ST. GEORGE – As certain religious groups, equality groups, and Native American tribes have expressed dissatisfaction with the old traditional Thanksgiving story, many schools are now focusing on changing the first Thanksgiving curriculum.
Washington County School District director of communications and endowment Steven Dunham told St. George News that there is no state curriculum standard for Thanksgiving. And the current teachings on the Thanksgiving story are less about history and more about gratitude.
Shauna Lund, the Iron County School District communications and charter coordinator, told St. George News something similar.
“I don’t know anything about specific history lessons in each classroom,” she said. “Speaking to district leadership, they said most classrooms focus on the aspect of gratitude in recognition of Thanksgiving.”
The old traditional story taught in schools up until the 1990s was the version of Tisquantum (Squanto), a Native American who found the English colonists after arriving at Plymouth Rock on the Mayflower. The colonists struggled to survive the harsh land and environment.
He and other members of the Wampanoag tribe, including Chief Massasoit, could speak English and taught the colonists under Mayor William Bradford how to till the land, prepare for winter, and survive. In return, both the English colonists and the Wampanoag sat down and ate together and gave thanks.
However, according to historical accounts by Plymouth pilgrim Edward Winslow, the “first” Thanksgiving celebration was more one of war and sorrow, not the grateful history of Turkey’s holiday as most children were previously taught in public schools.
The “Real Story of the Thanksgiving,” written by direct ancestors of both the Wampanoag and the colonists, reads: “It is easier to believe this story than to look at the facts. In reality, English history was invented and the holiday declared for political reasons.”
Since 2018 there has been a growing response from schools teaching about the actual historical events of the first Thanksgiving. These schools include those in Virginia, Oklahoma, and others across the country.
With several Native American social justice leaders pushing the history-correcting agenda, the traditional narratives are a thing of the past, Time magazine reported in a November 2019 article.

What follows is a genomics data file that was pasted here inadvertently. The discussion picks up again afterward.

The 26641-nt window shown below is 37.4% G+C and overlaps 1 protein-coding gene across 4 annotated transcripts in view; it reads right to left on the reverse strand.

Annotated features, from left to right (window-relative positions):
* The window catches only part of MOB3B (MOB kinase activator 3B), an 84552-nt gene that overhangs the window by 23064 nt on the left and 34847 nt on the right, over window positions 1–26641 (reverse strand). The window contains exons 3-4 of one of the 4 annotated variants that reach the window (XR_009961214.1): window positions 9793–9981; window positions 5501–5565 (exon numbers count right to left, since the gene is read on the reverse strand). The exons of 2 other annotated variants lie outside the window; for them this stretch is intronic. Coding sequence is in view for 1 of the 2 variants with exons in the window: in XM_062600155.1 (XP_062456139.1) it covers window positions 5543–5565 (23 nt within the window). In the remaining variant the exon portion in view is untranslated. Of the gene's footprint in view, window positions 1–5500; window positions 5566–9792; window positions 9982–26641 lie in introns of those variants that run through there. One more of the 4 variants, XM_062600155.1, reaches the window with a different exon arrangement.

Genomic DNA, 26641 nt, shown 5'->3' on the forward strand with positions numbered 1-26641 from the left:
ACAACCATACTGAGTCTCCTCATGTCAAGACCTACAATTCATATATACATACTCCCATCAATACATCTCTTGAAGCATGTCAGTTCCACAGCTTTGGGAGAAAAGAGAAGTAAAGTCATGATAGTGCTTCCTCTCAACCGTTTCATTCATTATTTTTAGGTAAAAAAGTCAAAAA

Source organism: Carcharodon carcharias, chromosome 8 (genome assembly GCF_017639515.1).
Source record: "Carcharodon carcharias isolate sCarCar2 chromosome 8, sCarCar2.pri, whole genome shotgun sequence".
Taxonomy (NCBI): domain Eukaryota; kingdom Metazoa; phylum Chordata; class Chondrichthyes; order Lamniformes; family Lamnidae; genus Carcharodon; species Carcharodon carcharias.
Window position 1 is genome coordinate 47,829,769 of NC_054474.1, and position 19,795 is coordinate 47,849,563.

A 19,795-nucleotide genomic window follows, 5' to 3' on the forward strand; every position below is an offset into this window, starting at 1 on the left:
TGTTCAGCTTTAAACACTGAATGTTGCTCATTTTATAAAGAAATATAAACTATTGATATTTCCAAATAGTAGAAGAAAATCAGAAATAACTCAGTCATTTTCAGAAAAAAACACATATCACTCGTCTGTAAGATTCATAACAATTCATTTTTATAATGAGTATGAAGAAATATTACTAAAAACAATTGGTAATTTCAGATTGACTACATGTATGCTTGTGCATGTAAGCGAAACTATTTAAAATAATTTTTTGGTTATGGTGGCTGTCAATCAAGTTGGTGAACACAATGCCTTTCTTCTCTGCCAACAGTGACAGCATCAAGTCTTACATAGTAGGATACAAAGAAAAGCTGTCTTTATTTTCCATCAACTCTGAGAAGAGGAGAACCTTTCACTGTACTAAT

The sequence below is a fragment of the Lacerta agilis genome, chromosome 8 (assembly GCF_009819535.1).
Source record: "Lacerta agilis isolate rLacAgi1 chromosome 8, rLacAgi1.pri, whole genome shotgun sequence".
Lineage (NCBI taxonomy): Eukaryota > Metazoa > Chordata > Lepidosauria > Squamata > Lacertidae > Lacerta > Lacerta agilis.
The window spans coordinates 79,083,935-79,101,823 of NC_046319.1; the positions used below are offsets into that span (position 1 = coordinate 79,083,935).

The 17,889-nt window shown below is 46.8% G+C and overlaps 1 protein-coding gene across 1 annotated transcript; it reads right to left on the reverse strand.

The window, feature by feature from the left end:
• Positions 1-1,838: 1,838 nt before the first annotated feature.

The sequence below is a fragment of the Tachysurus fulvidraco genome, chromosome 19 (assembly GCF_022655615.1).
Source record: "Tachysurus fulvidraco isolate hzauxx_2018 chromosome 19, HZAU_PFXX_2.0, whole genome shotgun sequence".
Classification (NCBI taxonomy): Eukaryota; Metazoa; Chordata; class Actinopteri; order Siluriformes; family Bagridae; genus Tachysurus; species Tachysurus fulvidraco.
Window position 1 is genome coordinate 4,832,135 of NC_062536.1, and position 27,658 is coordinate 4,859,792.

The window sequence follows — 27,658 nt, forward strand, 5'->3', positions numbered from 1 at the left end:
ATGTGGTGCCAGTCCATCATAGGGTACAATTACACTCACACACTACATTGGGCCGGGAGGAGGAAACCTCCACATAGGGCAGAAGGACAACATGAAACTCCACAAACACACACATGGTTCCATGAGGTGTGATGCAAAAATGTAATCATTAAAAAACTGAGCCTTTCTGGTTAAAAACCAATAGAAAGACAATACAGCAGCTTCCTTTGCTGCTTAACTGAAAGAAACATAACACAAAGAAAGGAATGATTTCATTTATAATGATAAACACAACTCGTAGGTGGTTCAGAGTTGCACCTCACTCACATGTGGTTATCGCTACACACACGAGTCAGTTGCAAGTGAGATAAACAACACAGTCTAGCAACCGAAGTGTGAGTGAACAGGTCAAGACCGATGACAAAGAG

In October, the Auditor General of the Utah Legislature reviewed schools in Utah on “Curriculum and Teacher Training in Public Education” and cited key findings.
Key findings relate specifically to “sensitive” curricula and materials, but still cover controversial historical teachings.
According to the audit, one of the biggest risks of student exposure to potentially questionable content lies in the materials chosen and the way they are presented in class. Currently, the materials used in the classroom are determined by the school district with board approval.
The state code is unclear as to who should make decisions about the appropriateness of addressing emerging social issues in classrooms and whether such decisions fall under the purview of local control, the Utah State Board of Education, or the legislature. More recently, the focus has been on allowing local education authorities to make these decisions.
The auditors also reported that there had been limited guidelines and training on teacher neutrality. As a recommendation, the audit names some current processes that could be strengthened. State governments are recommended to do better to defuse contentious areas such as neutrality standards and emerging social issues. Again, state governments have passed the guidelines and training to local school districts.
And as Dunham previously noted, no content guidelines or curriculum are currently required for the Thanksgiving story.
Both Dunham and Lund said the general consensus is to teach Thanksgiving as a day of thanksgiving and gratitude, rather than lecturing on the actual history of the event.
Currently, none of the school districts have plans to change the way Thanksgiving history is taught in relation to the facts of the famous 1621 dinner.
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